An exploration of Internet use by Salvadoran immigrants
Aldridge, Emuel Lonnie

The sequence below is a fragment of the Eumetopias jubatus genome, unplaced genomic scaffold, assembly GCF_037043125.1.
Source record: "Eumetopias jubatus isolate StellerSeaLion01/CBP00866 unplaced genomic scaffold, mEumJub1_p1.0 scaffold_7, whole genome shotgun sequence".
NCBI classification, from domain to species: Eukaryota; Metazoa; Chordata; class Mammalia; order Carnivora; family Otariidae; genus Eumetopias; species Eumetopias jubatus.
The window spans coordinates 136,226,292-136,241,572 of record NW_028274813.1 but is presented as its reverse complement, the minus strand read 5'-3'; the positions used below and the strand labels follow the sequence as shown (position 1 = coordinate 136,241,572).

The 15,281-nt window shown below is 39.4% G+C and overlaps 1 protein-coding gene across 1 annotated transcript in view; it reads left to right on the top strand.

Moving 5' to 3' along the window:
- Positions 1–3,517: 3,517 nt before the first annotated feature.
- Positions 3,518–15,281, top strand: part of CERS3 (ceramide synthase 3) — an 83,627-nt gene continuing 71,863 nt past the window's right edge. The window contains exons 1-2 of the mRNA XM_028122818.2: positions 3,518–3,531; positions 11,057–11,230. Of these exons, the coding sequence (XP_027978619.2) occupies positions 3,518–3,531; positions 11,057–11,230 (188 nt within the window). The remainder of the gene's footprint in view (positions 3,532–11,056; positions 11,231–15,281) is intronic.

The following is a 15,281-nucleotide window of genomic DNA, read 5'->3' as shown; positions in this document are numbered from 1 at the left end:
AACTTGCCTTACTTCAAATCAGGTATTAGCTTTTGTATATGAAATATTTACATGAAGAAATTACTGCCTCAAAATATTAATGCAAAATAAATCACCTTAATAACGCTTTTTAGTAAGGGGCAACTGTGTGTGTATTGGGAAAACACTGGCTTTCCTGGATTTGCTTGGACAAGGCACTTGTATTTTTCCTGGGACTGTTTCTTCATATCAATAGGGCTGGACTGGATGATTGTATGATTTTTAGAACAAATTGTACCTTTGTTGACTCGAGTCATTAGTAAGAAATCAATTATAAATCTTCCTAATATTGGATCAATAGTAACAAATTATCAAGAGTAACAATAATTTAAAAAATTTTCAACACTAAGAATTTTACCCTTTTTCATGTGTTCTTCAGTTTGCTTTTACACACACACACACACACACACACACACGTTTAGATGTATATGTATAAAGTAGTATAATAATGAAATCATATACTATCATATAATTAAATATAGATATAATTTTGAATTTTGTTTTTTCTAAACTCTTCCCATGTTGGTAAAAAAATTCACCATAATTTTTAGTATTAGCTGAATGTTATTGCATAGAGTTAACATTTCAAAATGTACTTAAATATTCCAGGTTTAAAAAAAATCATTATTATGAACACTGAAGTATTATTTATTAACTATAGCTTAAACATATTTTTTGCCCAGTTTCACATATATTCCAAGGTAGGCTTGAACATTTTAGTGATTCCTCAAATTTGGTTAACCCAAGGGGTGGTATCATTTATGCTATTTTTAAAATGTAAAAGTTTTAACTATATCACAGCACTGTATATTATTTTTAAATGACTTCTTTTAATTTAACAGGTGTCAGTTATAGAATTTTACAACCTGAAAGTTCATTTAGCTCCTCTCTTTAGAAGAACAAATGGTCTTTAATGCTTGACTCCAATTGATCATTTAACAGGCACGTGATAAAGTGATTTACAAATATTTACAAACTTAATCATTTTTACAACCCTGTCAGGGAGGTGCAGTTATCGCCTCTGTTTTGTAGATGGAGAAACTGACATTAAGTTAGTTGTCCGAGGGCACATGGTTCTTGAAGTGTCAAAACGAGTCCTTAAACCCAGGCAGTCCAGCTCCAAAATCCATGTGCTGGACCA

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The recent influx of Latin American immigrants into the U.S. poses challenges for both the immigrants, who must adapt to a different society and language, and for the U.S., which faces the development of a new underclass if this challenge goes unmet. The Internet offers unprecedented access to informational resources for addressing this mutual problem, but there is little evidence of studies that examine potential benefits, or how Latino immigrants can access and learn to use this resource. The purpose of this study was to address this knowledge deficit by examining how one group of Latino immigrants, Salvadorans, gained familiarity with and became competent users of the Internet. This study integrated a participatory approach into a descriptive qualitative design. Instructional sessions were held with participants in their homes, public library, and computer lab. Data were collected through observations and semi-structured interviews and analyzed using the constant comparative method of data analysis. The study's sample consisted of twelve Salvadoran men and women from age 19 to 48 living in or near the same Southeastern U.S. city. Analysis of the six research questions that guided this study yielded the following findings: (1) Children provided the clearest motivation for acquiring Internet access. (2) Barriers to Internet use included lack of home access, computer inexperience, lack of facilitation and time, and rural origin. (3) Participants' conceptions of the Internet were both functional and systemic. (4) The Internet was used for communication, information, learning English and entertainment. (5) The process of gaining familiarity and competence consists of awareness, assisted interaction, foraging, and focused exploration. (6) Internet use impacts participants' adaptation to this country by removing informational barriers, strengthening the home country connection, and providing information in Spanish. These findings led to four conclusions: (1) This study's participants shared similar barriers to Internet use as other Latino immigrants, and (2) they acquired competence through a process common to most novices. (3) For regular Internet use to occur both access and interest must be present. (4) The Internet is both a facilitator and a barrier to adaptation. Implications for practice and suggestions for future research are presented.